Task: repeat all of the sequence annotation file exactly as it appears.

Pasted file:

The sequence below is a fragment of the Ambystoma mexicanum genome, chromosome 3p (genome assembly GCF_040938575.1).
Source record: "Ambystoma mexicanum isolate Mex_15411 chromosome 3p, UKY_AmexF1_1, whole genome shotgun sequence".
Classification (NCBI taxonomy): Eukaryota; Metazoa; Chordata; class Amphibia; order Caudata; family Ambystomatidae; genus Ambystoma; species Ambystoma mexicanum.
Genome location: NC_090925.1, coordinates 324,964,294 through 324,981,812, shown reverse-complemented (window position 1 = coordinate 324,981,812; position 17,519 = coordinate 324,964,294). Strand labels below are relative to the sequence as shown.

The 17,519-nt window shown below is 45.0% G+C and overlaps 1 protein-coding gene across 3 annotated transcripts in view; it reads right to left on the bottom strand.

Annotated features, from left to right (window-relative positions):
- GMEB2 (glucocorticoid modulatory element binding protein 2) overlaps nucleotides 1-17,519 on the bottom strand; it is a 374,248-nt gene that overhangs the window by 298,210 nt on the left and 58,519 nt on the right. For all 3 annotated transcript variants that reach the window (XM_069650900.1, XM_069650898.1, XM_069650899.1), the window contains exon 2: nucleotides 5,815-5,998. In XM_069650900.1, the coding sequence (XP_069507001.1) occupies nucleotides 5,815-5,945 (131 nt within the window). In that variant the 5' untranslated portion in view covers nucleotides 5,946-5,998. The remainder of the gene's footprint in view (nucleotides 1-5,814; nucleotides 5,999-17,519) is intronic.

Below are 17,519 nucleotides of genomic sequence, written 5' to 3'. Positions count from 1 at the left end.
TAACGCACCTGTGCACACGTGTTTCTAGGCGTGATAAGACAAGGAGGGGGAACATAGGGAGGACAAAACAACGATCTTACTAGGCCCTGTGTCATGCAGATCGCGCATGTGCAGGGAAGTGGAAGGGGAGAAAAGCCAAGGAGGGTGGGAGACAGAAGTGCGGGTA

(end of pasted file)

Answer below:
The sequence below is a fragment of the Ambystoma mexicanum genome, chromosome 3p (genome assembly GCF_040938575.1).
Source record: "Ambystoma mexicanum isolate Mex_15411 chromosome 3p, UKY_AmexF1_1, whole genome shotgun sequence".
Classification (NCBI taxonomy): Eukaryota; Metazoa; Chordata; class Amphibia; order Caudata; family Ambystomatidae; genus Ambystoma; species Ambystoma mexicanum.
Genome location: NC_090925.1, coordinates 324,964,294 through 324,981,812, shown reverse-complemented (window position 1 = coordinate 324,981,812; position 17,519 = coordinate 324,964,294). Strand labels below are relative to the sequence as shown.

The 17,519-nt window shown below is 45.0% G+C and overlaps 1 protein-coding gene across 3 annotated transcripts in view; it reads right to left on the bottom strand.

Annotated features, from left to right (window-relative positions):
- GMEB2 (glucocorticoid modulatory element binding protein 2) overlaps nucleotides 1-17,519 on the bottom strand; it is a 374,248-nt gene that overhangs the window by 298,210 nt on the left and 58,519 nt on the right. For all 3 annotated transcript variants that reach the window (XM_069650900.1, XM_069650898.1, XM_069650899.1), the window contains exon 2: nucleotides 5,815-5,998. In XM_069650900.1, the coding sequence (XP_069507001.1) occupies nucleotides 5,815-5,945 (131 nt within the window). In that variant the 5' untranslated portion in view covers nucleotides 5,946-5,998. The remainder of the gene's footprint in view (nucleotides 1-5,814; nucleotides 5,999-17,519) is intronic.

Below are 17,519 nucleotides of genomic sequence, written 5' to 3'. Positions count from 1 at the left end.
TAACGCACCTGTGCACACGTGTTTCTAGGCGTGATAAGACAAGGAGGGGGAACATAGGGAGGACAAAACAACGATCTTACTAGGCCCTGTGTCATGCAGATCGCGCATGTGCAGGGAAGTGGAAGGGGAGAAAAGCCAAGGAGGGTGGGAGACAGAAGTGCGGGTA